Yeah, so I think I started to transition at the beginning of June is when I started and I was full time this summer. So that was like 40 hours and I remember waking up the first week and it was remote. So when they hired me, they were like, you'll be in the office. They hired me like literally right before COVID hit. And so they're like, you'll be in the office. I'm like, prepared for that don't really, you know, we're onboarding, but not starting anything until June and so I'm like, Am I gonna be on an office? Am I not finally get to talk to my boss? And she's like, yeah, it's not happening. So they're like, we're gonna shoot for July we'll be in the office. I'm just like, everybody else has thought like, Oh, yeah, but everybody Oh, yeah. There's so many like of these like false finish lines. And so they my first day of work, I woke up and got out of bed and went to my desk. And I was like, Well, I don't have any coworker. Like, it was just so weird. My boss like called me and we had to, like set up my computer, my work computer, they sent me like, boxes and boxes of stuff. Like I have like two desktops and a laptop. And I mean, so many things. And I don't know what to do with it. Like in there. So me, you know, it things that you have to figure out. And she was like, we're on the phone, trying to figure it all together. Because when she got hired, somebody did it for her. So you're like, trying to figure it out at your house by yourself? And you're like, Okay, I don't know what I'm doing. So I think that it definitely was a very weird transition. I feel like if I would have gone into an office, somebody would have been like, Hi, how are you? Like, let us sit you down at your desk. This is what you're gonna do. Let us take yours coffee. Everyone. Yeah. And so it definitely wasn't that. But we did virtual coffee. Virtual lunches. And, you know, they did honestly, they did an incredible job for like being on boarded. But I would say, not the transition I expected to real working world this summer. And then it switched to part time once I went back to school. And so that was like a whole nother weird transition of like, how do I balance school in work, but working remotely, so there's like, not really boundaries between the two, because there's something that needs to be done, I was willing to, like, just clock in for a few hours and do it. Um, which is the blessing of remote working like, I had a couple I had one big event in November. And I was like, actually in Charlotte at the moment. And we it was something needed to be done the night before. And I was able to like, log in really quick and just do it from home, where if that would have been happening in person, like,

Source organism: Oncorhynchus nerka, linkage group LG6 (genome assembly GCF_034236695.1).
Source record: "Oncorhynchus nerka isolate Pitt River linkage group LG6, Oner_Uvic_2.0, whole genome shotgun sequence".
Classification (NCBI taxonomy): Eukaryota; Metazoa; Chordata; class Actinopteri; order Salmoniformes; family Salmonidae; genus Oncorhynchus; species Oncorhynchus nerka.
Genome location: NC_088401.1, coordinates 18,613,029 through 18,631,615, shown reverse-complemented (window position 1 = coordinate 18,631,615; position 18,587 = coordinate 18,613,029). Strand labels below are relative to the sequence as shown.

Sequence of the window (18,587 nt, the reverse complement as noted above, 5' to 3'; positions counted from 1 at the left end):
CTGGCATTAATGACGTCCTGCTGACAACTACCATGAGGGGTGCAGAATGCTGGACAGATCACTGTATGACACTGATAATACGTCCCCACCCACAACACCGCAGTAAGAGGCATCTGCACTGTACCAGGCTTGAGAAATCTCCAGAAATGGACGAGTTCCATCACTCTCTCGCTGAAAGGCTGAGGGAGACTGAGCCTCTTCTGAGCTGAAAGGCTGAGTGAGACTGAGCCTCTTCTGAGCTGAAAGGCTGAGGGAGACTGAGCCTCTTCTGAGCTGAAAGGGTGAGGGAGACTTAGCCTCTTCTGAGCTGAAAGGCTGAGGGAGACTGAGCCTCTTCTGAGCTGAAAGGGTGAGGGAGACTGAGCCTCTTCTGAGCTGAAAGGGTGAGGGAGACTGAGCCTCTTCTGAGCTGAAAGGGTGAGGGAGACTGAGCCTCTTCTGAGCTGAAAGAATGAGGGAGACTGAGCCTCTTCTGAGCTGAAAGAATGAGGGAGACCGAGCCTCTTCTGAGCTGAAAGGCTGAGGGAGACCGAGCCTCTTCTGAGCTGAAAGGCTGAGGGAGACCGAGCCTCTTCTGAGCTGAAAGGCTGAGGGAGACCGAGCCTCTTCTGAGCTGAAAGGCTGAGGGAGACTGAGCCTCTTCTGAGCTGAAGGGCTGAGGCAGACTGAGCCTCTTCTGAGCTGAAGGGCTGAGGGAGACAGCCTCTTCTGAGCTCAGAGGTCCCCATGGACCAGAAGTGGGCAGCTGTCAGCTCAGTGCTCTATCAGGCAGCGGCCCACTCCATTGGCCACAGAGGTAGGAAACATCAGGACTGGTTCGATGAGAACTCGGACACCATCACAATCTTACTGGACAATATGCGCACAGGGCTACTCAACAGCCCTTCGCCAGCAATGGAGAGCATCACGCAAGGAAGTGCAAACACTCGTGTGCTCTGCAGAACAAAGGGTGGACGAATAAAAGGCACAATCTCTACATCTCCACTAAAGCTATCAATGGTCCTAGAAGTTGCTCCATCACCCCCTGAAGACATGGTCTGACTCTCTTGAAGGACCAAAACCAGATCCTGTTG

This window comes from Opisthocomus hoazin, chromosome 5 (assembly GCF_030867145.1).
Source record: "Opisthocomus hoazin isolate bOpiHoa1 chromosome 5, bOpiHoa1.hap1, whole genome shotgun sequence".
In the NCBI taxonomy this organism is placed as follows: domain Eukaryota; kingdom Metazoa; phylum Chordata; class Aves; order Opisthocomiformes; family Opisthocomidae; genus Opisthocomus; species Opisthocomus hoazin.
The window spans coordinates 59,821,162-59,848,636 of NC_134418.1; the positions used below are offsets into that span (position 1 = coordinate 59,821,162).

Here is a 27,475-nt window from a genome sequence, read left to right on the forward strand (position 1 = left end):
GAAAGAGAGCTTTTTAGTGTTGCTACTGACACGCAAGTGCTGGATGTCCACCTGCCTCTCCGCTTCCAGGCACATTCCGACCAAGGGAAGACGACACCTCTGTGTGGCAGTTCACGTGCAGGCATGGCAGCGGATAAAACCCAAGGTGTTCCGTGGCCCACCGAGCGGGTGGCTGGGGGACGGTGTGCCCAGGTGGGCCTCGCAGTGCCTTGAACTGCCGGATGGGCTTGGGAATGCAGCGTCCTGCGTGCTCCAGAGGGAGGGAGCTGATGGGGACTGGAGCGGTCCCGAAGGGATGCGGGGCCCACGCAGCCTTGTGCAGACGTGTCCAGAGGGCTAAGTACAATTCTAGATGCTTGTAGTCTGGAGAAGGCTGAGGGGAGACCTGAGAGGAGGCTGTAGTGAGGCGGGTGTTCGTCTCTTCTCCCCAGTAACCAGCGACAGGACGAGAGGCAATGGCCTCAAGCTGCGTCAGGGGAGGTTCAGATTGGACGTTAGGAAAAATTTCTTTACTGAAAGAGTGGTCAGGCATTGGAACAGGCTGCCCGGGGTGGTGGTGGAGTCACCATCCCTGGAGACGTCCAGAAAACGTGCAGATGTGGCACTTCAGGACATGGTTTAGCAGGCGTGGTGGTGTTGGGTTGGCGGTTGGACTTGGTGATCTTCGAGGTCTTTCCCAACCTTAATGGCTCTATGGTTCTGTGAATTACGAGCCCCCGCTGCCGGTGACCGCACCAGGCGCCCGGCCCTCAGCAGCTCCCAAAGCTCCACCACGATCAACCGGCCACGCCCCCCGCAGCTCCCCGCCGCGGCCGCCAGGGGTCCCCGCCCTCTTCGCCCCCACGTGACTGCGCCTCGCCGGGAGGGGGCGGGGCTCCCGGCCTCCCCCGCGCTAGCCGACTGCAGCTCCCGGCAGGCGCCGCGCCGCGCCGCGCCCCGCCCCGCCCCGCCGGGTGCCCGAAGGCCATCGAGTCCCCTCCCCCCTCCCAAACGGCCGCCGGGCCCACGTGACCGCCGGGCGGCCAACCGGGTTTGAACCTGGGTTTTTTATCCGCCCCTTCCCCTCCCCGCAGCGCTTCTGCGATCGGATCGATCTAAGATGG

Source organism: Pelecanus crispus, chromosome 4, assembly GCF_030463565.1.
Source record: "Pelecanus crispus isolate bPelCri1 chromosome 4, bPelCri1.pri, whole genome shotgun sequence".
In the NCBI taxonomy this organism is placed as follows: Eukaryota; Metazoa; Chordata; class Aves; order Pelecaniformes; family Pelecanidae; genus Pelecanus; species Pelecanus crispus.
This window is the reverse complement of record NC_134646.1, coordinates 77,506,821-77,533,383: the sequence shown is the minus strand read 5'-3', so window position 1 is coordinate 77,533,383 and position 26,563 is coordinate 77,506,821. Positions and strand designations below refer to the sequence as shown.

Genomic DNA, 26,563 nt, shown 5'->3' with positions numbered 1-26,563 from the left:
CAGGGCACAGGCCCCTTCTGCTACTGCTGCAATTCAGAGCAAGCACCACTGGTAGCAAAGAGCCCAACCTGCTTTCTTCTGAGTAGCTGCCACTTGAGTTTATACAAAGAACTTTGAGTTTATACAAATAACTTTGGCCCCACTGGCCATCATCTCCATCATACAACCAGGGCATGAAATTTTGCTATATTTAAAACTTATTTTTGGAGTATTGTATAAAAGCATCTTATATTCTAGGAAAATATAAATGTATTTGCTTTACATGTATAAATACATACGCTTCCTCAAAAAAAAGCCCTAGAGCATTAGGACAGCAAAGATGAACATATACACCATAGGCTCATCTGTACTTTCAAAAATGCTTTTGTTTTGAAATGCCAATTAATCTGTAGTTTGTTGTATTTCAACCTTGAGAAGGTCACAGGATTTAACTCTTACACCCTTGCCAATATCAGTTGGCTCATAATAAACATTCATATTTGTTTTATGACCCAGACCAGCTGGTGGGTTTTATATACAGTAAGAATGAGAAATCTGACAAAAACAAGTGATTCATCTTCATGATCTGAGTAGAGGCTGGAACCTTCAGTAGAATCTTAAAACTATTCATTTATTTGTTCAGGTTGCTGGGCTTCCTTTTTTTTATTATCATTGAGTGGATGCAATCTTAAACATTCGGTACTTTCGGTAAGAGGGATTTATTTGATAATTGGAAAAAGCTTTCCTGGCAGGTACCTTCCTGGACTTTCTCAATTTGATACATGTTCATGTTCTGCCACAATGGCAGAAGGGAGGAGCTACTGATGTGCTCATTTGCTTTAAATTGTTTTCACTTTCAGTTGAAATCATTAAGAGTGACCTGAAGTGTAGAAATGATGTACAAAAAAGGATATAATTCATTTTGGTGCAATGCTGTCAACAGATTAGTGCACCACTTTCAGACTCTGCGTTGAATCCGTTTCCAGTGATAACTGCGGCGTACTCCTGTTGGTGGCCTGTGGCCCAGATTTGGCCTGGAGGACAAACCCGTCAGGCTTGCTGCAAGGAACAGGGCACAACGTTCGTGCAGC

Jack Fleming 12:09
No, you also talk.
Haley Little 12:13
So it has been nice to like, have the flexibility and be nice, like be able to do what I want to do when I get to do it, you know?
Jack Fleming 12:22
And it's our Charlotte right. So is there a location here?
Haley Little 12:26
based out of Missouri? Okay. Okay. Have offices all over the country? Okay. My office is in the marketing department. Okay,
Jack Fleming 12:34
so you were playing to summer internship or summer job, I guess would be is go to Charlotte to work in their office. So to tell everyone is your plants completely changed? Because when you're gonna get your from there anyway, so it wouldn't really affect you as much. Yeah, but planning on moving back home area to work in an office versus staying in Wilmington, or working remote.
Haley Little 12:58
Jack Fleming 12:59
so it's a complete, there's a lot of decision making.
Haley Little 13:03